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Should I Ditch National Debt Relief and Settle My Own Debts?

By on April 5, 2017

Question:

Dear Steve,

I was more than 50K in debt due to credit cards, personal loans and revolving credit from various stores. I decided to let National Debt Relief help me with their program. I let Global Client Solutions withdraw $345 out of my checking account bi-weekly. It has been about a year and 4 out of the 14 accounts have been settled with three pending payments up until end of December 2017. The biggest of the debts which was a 15K loan from Avant will be paid off by end of June. The remaining debt amounts to around $20K. National Debt charges up to 25% for settling.

Should I try and settle the remaining debt owed on my own? I believe I can do it and thereby save money because I have been given a decent raise on the job. However, my credit score has dropped 200 points since. I have major equity in my home but can’t touch it due to my low credit score and current history due to the debt settlement plan. Help….

David

Answer:

Dear David,

Before you do anything I’d suggest you carefully read your client agreement with National Debt Relief and make sure it doesn’t say that even if you settle the debt yourself that you would still owe the fee. I’ve seen some settlement agreements like that.

What you are facing is a double-edged sword. On one hand National Debt Relief is charging you fees you think are high. On the other hand they have experience in settling debts.

If you are settling your debts by saving up money and withholding payment to your creditors, it will hurt your credit. Again, if you go back to your client agreement with National Debt Relief I would be surprised if that wasn’t mentioned in there.

At this point I would suggest you have a discussion with National Debt Relief and discuss your progress and where you stand. Talking to them will help you decide if you want to go it alone from this point forward, or stick with them.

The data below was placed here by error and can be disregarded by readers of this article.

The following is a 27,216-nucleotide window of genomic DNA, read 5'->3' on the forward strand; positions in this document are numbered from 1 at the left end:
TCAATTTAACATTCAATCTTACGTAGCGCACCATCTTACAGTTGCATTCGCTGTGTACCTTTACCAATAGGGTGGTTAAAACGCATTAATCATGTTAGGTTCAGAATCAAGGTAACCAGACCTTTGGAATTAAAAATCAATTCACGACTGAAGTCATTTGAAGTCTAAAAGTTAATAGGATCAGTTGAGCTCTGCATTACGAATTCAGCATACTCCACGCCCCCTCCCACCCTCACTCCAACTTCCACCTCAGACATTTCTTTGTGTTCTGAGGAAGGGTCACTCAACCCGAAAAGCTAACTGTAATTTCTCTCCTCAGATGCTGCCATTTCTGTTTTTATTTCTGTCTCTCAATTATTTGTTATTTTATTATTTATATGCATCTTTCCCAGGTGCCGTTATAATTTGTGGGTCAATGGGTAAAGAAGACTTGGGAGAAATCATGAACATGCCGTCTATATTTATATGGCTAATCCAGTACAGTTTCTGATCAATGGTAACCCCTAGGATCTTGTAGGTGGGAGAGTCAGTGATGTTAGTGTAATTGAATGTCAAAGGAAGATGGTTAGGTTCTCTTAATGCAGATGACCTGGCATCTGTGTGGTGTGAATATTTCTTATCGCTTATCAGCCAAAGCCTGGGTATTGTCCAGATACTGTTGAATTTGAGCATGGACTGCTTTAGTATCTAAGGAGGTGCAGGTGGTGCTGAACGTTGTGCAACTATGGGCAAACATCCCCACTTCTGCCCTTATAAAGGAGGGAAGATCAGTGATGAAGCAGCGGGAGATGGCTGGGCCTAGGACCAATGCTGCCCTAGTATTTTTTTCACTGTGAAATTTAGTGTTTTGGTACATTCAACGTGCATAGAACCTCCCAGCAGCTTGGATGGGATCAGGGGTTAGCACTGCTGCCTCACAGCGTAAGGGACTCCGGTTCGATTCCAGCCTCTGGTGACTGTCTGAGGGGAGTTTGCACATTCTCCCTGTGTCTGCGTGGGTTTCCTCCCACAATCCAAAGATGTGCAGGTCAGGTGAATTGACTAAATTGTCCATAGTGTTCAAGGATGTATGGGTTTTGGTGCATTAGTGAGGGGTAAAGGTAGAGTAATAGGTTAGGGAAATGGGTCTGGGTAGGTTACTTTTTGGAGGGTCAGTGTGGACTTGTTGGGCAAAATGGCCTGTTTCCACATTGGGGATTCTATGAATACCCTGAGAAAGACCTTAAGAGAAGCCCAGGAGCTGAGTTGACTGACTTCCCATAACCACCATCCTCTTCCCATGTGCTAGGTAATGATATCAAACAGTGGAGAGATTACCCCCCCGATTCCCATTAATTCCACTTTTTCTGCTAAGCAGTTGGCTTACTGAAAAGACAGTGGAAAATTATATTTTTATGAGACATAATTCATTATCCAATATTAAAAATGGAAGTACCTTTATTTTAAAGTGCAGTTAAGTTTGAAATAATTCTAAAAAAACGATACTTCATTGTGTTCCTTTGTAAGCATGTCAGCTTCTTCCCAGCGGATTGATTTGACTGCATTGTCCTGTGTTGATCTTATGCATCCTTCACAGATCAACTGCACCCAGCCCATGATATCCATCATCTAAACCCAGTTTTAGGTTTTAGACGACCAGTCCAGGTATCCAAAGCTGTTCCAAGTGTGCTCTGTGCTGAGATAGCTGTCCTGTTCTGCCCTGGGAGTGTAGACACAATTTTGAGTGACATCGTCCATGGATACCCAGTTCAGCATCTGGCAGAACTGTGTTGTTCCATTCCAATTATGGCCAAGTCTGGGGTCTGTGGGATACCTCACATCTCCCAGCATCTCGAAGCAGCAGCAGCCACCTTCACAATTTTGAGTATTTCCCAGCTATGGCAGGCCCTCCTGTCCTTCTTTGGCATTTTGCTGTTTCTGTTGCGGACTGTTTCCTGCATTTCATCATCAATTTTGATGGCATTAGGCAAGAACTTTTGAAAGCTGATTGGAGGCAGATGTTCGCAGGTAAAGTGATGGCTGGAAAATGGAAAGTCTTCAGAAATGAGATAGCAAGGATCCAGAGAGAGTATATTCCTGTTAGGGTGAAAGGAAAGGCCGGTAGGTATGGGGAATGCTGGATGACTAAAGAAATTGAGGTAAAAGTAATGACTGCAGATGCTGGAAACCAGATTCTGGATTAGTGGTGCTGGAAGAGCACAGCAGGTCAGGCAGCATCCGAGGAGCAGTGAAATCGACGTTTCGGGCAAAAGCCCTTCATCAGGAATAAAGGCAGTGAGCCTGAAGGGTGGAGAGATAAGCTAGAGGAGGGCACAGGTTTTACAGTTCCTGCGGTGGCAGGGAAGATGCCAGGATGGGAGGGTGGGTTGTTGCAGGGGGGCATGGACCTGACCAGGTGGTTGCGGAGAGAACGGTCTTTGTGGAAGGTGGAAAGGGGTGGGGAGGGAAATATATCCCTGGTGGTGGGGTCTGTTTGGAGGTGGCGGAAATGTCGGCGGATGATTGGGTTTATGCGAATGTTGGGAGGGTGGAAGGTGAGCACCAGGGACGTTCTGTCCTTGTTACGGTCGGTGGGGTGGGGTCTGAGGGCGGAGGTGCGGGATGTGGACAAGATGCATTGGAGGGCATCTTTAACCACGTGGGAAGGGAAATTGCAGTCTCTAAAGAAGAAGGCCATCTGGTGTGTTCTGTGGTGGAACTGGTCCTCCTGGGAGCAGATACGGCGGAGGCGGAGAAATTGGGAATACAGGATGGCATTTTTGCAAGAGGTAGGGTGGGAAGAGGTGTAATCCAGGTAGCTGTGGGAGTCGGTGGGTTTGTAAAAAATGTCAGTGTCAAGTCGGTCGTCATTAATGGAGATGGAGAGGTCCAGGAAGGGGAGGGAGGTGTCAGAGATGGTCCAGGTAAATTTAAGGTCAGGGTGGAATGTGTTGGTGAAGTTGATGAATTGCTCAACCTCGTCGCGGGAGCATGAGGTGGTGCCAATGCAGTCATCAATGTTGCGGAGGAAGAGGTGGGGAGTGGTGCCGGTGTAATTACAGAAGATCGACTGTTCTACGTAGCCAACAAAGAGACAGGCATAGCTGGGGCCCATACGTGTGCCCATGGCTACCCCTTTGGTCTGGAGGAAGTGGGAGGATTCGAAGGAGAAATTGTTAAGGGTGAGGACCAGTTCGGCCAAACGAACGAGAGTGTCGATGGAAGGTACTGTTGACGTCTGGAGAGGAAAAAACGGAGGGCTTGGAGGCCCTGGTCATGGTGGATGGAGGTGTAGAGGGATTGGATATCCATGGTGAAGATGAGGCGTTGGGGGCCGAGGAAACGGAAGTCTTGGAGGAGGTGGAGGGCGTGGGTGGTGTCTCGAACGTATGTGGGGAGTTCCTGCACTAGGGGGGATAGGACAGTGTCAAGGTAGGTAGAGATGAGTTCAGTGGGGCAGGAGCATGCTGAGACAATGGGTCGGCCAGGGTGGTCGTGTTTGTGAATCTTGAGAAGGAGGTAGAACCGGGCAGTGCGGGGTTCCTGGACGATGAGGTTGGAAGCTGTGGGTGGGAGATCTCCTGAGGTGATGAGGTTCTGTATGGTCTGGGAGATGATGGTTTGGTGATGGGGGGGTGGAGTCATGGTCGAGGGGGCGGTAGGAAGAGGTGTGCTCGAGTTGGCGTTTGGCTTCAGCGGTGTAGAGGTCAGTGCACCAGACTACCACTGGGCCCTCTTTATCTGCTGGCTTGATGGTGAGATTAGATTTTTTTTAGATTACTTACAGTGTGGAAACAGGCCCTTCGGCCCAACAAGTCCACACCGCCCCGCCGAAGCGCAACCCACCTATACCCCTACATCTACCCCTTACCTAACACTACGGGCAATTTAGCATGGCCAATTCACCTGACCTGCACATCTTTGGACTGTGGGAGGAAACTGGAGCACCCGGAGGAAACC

READ  It's Official NationalDebtRelief.com Sends Out the Dumbest Debt Relief Press Release - Ever!

Even if you decide to go it alone and your approach is to not make payments on your debts you’ve not settled, that’s going to have the same impact on your credit if you were to stick with National Debt Relief. So what you would be losing would be advice and support from National Debt Relief, if you cancel. Only you can answer if you feel as if they have done a good job for you and delivered on what they promised to do.

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About Steve Rhode

Steve Rhode is the Get Out of Debt Guy and has been helping good people with bad debt problems since 1994. You can learn more about Steve, here.

One Comment

  1. Nick G

    June 9, 2017 at 11:43 pm

    As a previous debt settlement employee I can give you some neutral advice since I also was employed as a credit analyst at a major bank I know a bit more than most employees who just enroll you based on a script they read.

    If you cancel the plan then the agreements you have with creditors through the agency will also be terminated causing you to lose progress. This has a few risks I have witnessed. One is that the creditor will see you opted out and some may get more aggressive like filing lawsuits. Secondly sometimes whatever payments made will not be honored depending on the agreement made with the creditors.

    As far as settling accounts on your own you can certainly do that. If they have not already been settled. I had a client once that had a great offer from a creditor and took the account out of the program and paid it off on their own. Legitimate and reputable companies cannot charge a fee until they settle an account for you. Therefore there would be no fee if you settled an account on your own. National debt relief is a big company so I’m sure they follow these regulations. Last advice don’t remove an account until you reached an agreement and signed off on it with the creditor because if you remove an account you cannnot usually add it back. But normally you can remove an account at will.

    Hope this helps good luck.

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